This review process is of vital concern, not just to Kilgore, but to all non-tenured and non-tenure-track faculty. They all work not only with uncertainty about whether their employment will be renewed, but often with restraint, concerned whether something they might say, something they might write, or something they might do — all legal activities — might be weighed against them.
“This is not just a problem for me,” Kilgore said. “This is a problem for all contract, contingent adjunct faculty, and contract employees at the university. Basically, their job security is not at all linked apparently to any job performance review process or anything. So, you find people are getting either hired or fired on very short-term notice.”
Kilgore’s performance by normal standards of faculty measurement — the three pillars of teaching, research and public engagement — would seem to make reappointment a no-brainer. His teaching scores have been impressive, and place him on the list of teachers rated excellent by their students. He has an active research agenda, successfully raising tens of thousands of dollars of grant money for the Center and netting a book contract. He also has been active in public interest activities, serving on the Community Justice Task Force for Champaign County and playing a high-profile role in writing the report and recommendation to the Champaign County Board against building a new county jail.
He believes it is that work that triggered the blowback that ultimately led to political pressure to end his employment. He wound up on the right side of a matter of social concern, but, he believes, on the wrong side of a conservative agenda. That is why the outcome of the new committee consideration will be important, even beyond the employees directly affected by it. This decision will say a lot about the kind of people who emerge from our classes, the kind of people who might benefit from exposure to multiple perspectives. What will they understand? What will they believe? How will their beliefs shape the society they will lead?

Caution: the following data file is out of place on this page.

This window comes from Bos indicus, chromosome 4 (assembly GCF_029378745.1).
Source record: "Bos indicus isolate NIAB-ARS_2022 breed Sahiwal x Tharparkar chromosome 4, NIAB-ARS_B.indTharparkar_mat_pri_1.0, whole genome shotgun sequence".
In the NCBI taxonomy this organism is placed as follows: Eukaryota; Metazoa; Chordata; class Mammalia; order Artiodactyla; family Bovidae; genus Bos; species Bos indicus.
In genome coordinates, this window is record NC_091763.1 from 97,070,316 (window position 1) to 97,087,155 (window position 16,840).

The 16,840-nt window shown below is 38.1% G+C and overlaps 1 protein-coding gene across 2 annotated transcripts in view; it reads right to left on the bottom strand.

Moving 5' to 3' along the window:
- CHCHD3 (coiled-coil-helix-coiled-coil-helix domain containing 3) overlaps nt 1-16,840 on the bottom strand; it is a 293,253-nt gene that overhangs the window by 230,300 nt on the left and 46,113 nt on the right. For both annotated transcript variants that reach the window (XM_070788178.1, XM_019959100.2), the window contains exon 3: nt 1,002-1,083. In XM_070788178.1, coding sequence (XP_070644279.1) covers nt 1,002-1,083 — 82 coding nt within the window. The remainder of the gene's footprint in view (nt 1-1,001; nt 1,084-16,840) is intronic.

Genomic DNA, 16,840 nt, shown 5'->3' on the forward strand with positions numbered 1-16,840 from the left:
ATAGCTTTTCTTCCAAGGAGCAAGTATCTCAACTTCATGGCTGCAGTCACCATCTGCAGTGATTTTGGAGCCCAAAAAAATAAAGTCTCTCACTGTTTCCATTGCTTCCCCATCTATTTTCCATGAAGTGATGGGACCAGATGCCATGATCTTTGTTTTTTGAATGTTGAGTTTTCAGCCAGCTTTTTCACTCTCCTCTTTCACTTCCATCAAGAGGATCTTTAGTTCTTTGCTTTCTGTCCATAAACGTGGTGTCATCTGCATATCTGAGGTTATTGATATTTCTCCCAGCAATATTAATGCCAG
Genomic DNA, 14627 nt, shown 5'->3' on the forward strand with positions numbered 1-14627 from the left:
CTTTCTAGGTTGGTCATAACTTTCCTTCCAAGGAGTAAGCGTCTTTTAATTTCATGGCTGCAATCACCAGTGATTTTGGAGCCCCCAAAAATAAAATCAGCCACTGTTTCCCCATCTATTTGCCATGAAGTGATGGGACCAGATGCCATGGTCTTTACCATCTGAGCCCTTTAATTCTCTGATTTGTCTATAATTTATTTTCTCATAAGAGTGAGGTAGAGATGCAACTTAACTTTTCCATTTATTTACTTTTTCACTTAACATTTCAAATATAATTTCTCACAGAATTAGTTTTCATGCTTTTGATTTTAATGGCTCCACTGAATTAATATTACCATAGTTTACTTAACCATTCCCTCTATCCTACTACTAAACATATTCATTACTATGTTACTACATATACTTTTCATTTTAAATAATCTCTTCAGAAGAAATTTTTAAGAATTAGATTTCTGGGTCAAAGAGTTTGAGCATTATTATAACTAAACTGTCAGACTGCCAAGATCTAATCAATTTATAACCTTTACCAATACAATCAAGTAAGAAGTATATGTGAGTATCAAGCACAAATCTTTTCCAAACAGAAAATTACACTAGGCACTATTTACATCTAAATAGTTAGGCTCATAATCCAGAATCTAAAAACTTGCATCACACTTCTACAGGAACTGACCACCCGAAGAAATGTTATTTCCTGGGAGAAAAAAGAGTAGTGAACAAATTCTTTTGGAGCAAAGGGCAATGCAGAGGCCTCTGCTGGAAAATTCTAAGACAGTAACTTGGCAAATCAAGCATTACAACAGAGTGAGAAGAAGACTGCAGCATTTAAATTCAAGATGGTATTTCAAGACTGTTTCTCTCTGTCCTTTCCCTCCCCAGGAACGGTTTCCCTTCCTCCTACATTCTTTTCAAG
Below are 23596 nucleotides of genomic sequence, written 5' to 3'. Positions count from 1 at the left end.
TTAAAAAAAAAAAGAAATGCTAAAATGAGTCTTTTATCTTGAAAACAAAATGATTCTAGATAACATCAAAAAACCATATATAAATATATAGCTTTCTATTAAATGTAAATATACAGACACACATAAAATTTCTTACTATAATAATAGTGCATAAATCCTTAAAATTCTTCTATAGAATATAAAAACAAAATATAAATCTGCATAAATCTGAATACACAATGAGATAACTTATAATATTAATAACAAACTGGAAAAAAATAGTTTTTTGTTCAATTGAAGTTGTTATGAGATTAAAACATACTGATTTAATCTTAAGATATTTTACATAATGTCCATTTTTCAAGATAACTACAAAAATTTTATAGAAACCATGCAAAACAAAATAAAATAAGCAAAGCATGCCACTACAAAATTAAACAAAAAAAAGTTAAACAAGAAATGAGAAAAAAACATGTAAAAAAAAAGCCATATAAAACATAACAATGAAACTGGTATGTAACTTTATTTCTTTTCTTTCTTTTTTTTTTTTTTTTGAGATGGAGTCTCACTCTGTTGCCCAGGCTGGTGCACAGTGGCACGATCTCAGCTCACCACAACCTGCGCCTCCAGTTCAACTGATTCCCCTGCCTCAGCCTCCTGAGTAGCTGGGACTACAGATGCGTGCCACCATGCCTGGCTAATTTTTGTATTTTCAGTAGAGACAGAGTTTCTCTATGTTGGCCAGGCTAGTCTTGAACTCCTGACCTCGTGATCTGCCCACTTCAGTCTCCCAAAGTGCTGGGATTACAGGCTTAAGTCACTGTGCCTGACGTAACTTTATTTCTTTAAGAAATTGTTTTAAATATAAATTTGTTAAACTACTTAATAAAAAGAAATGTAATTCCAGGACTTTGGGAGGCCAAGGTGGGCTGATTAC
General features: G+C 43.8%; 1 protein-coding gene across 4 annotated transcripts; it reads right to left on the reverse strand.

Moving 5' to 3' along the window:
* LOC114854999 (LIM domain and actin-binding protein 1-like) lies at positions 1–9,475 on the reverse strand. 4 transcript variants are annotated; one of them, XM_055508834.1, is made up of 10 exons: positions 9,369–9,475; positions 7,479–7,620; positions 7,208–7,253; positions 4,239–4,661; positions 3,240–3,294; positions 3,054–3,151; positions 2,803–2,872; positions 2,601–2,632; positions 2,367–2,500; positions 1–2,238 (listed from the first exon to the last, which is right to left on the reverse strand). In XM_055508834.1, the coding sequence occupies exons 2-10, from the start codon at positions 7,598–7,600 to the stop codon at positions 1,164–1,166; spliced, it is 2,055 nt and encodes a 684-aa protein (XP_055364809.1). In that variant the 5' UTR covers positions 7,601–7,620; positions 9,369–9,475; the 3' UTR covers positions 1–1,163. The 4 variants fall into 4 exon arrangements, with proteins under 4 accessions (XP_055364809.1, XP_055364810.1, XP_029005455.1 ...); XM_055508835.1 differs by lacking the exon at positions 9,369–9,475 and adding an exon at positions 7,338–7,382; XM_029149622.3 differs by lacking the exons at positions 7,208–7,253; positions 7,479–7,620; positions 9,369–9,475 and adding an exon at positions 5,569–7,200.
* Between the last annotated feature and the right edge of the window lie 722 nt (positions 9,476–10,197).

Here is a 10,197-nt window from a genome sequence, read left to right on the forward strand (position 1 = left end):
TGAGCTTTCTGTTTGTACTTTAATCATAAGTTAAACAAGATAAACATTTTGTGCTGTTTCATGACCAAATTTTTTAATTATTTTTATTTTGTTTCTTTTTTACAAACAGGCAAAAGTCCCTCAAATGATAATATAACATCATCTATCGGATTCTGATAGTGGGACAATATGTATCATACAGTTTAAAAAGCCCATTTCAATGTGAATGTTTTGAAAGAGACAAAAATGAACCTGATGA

The answer lies in what we make available to them.
The idea behind academic freedom — as with free speech — is that it makes intellectual growth possible. And the flow of ideas, conservative and progressive, enable us to make better, more enlightened and critical choices about our world and our place in it. Among other things, access to the discourse will help people understand why mass social intervention contributes more to a healthy society than mass incarceration, and why helping formerly incarcerated individuals find a meaningful and productive space to occupy in our society is an essential goal. As James Kilgore has demonstrated, the people who reenter also can use that space — like, say, the Illinois campus — to teach us a great deal in the process.
It is all about “rebuilding communities,” suggests Kilgore, recognizing this issue is much larger than whether his contract is renewed. Building public support, then, would seem to be a matter of public responsibility — responsibility that a public university would undertake as a fundamental part of its mission.
Leading — and teaching — by example.
Christopher Benson is an associate professor of journalism at the University of Illinois, Urbana-Champaign.